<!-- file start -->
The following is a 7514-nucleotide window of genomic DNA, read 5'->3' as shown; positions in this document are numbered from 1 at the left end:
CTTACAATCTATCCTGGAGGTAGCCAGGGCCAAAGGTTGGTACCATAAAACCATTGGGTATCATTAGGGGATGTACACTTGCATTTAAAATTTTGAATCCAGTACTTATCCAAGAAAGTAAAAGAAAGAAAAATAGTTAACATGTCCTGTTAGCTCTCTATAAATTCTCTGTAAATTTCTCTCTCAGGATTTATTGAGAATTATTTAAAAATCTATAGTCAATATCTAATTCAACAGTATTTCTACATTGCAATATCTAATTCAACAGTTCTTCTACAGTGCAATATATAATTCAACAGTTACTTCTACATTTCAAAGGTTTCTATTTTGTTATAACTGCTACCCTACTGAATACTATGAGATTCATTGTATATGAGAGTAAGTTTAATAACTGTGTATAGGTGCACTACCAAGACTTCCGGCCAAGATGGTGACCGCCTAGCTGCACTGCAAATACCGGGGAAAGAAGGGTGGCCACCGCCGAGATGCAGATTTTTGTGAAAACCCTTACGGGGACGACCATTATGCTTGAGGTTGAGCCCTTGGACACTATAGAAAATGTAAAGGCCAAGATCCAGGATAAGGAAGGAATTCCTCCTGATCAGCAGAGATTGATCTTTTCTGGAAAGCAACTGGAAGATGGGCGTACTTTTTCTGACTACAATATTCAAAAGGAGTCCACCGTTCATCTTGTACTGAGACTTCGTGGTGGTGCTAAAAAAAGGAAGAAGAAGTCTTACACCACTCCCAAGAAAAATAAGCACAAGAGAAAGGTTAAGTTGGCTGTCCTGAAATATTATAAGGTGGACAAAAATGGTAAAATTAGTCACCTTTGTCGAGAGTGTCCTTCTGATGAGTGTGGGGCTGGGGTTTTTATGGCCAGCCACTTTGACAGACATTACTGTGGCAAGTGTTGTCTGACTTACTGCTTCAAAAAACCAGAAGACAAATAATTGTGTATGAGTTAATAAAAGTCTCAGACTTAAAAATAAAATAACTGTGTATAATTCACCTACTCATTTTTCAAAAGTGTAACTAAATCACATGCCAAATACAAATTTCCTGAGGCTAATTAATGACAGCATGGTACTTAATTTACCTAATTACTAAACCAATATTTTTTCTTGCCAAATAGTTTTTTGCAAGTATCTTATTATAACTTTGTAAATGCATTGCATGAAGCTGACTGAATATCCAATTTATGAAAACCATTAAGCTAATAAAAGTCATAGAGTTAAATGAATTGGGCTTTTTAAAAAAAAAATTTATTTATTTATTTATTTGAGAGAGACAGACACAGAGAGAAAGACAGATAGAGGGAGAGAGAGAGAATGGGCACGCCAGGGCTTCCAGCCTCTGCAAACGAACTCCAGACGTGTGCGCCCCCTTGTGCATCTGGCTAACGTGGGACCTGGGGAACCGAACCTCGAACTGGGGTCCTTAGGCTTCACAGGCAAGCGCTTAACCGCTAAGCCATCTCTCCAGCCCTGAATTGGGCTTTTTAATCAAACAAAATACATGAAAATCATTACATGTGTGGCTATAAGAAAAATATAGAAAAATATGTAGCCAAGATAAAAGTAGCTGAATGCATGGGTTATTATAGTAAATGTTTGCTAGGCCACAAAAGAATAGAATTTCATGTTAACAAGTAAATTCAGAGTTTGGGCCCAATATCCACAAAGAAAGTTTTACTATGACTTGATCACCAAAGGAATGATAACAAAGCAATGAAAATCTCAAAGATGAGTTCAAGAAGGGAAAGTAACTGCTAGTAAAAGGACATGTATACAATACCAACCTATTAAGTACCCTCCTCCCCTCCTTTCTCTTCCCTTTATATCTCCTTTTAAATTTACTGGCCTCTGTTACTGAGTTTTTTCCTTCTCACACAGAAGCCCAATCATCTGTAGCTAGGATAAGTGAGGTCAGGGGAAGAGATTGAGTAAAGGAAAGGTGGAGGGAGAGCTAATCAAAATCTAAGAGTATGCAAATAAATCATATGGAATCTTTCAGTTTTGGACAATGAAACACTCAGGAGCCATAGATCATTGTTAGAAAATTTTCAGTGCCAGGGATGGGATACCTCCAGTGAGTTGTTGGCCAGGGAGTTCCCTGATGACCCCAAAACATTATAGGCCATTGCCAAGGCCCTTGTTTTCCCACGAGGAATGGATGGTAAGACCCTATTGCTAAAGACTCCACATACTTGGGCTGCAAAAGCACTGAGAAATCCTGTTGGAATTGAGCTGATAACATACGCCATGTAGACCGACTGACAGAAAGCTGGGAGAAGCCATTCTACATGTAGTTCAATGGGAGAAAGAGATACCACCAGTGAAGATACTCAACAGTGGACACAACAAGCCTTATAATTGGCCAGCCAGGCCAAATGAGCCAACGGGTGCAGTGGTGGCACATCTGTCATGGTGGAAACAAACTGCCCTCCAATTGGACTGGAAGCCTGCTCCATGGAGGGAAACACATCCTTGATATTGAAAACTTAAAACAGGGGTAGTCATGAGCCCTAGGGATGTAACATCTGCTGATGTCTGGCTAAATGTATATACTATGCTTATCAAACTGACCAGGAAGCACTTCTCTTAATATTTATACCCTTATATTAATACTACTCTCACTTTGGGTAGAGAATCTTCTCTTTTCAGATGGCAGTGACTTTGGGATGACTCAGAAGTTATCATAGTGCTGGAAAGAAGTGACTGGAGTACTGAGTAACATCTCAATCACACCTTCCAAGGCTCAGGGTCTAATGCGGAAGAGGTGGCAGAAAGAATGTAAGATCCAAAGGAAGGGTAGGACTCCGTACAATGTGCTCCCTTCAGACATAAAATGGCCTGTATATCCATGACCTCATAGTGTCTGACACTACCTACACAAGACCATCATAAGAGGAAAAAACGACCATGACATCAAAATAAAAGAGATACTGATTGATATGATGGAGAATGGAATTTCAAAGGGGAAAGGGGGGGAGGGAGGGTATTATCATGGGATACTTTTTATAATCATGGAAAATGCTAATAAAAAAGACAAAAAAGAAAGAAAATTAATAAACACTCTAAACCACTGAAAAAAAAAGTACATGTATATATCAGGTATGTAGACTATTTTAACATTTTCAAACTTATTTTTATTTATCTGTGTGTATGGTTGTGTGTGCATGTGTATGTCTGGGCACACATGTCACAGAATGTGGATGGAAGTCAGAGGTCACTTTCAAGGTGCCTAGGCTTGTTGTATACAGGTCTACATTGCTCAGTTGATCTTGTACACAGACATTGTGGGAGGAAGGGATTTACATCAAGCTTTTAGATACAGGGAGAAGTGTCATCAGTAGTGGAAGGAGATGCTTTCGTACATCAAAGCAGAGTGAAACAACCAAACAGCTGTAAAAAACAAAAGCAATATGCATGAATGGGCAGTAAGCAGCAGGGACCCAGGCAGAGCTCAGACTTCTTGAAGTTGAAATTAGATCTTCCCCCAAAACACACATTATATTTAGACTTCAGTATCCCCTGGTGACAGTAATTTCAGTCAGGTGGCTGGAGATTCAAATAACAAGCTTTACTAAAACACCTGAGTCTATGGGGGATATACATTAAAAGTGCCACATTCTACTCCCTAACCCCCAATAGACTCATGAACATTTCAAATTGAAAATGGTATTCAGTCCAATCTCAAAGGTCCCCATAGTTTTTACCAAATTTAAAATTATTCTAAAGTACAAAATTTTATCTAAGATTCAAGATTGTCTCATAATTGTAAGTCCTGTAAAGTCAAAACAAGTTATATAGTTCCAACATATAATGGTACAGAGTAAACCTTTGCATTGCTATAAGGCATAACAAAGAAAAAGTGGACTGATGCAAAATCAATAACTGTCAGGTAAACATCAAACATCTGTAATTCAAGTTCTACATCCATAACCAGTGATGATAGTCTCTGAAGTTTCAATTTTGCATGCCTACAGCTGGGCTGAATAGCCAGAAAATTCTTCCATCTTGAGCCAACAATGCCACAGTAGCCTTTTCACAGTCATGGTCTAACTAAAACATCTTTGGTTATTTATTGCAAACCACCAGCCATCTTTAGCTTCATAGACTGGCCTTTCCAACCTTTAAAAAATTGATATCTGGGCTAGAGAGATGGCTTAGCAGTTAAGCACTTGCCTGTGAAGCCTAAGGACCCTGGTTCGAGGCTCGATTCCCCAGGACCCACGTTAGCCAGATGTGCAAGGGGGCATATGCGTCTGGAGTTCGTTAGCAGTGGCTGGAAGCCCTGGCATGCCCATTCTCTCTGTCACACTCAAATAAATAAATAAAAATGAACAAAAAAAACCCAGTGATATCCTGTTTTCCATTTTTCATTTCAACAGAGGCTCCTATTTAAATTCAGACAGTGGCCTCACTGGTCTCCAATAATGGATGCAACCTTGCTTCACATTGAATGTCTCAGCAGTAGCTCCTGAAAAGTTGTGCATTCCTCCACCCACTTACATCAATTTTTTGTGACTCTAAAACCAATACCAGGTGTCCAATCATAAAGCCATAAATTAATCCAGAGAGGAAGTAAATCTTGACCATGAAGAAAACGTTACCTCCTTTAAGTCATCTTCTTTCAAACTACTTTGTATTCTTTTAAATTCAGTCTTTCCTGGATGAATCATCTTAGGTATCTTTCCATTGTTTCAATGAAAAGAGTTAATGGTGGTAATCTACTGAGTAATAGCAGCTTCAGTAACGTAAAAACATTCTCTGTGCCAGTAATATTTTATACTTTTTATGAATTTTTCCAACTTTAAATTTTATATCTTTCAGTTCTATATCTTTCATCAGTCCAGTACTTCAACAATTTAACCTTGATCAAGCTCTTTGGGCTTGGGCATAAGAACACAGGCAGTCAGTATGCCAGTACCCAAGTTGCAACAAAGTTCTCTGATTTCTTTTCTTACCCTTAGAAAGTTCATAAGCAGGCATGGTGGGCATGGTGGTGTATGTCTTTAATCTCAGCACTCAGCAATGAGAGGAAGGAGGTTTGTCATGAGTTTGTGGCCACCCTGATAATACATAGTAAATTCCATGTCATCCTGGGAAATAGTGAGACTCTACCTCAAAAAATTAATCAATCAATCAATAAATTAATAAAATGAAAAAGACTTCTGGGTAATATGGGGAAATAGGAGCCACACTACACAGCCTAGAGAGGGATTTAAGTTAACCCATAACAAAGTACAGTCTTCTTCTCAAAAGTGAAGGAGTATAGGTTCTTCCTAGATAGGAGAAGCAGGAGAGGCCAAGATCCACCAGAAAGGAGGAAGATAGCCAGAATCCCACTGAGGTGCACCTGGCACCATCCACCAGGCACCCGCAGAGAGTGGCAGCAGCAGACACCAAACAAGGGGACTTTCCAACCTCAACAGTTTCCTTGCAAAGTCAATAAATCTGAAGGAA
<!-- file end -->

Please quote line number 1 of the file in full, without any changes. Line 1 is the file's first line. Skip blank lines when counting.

The following is a 7514-nucleotide window of genomic DNA, read 5'->3' as shown; positions in this document are numbered from 1 at the left end: